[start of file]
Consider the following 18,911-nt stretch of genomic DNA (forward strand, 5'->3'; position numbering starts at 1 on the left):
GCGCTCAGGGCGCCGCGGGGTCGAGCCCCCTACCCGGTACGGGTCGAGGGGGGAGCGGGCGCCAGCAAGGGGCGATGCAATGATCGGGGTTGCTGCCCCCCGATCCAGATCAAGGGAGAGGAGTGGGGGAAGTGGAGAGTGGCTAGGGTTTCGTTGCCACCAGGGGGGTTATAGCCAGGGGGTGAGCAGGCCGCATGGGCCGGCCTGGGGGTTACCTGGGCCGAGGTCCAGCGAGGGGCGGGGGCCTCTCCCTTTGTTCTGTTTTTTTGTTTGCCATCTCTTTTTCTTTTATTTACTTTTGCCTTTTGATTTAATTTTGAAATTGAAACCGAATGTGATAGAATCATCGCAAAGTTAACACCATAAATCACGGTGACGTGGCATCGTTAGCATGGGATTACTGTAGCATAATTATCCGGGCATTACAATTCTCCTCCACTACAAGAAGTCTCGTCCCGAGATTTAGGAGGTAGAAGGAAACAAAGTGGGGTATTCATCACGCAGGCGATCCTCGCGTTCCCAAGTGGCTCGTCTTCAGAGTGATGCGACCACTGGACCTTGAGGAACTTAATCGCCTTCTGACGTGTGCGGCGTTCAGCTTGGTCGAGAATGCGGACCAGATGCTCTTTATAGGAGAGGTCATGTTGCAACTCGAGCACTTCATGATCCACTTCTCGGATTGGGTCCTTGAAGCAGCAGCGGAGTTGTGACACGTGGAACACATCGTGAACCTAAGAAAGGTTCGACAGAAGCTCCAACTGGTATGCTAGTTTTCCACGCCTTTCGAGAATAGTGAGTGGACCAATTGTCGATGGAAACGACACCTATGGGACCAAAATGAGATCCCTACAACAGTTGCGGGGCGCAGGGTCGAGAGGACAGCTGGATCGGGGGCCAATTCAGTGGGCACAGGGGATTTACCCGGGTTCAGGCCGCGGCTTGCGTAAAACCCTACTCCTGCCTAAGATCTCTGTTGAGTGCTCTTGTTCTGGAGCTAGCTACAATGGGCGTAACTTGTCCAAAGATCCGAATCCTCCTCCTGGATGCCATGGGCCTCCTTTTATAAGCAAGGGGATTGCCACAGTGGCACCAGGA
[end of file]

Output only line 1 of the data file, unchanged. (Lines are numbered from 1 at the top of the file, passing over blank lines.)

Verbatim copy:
Consider the following 18,911-nt stretch of genomic DNA (forward strand, 5'->3'; position numbering starts at 1 on the left):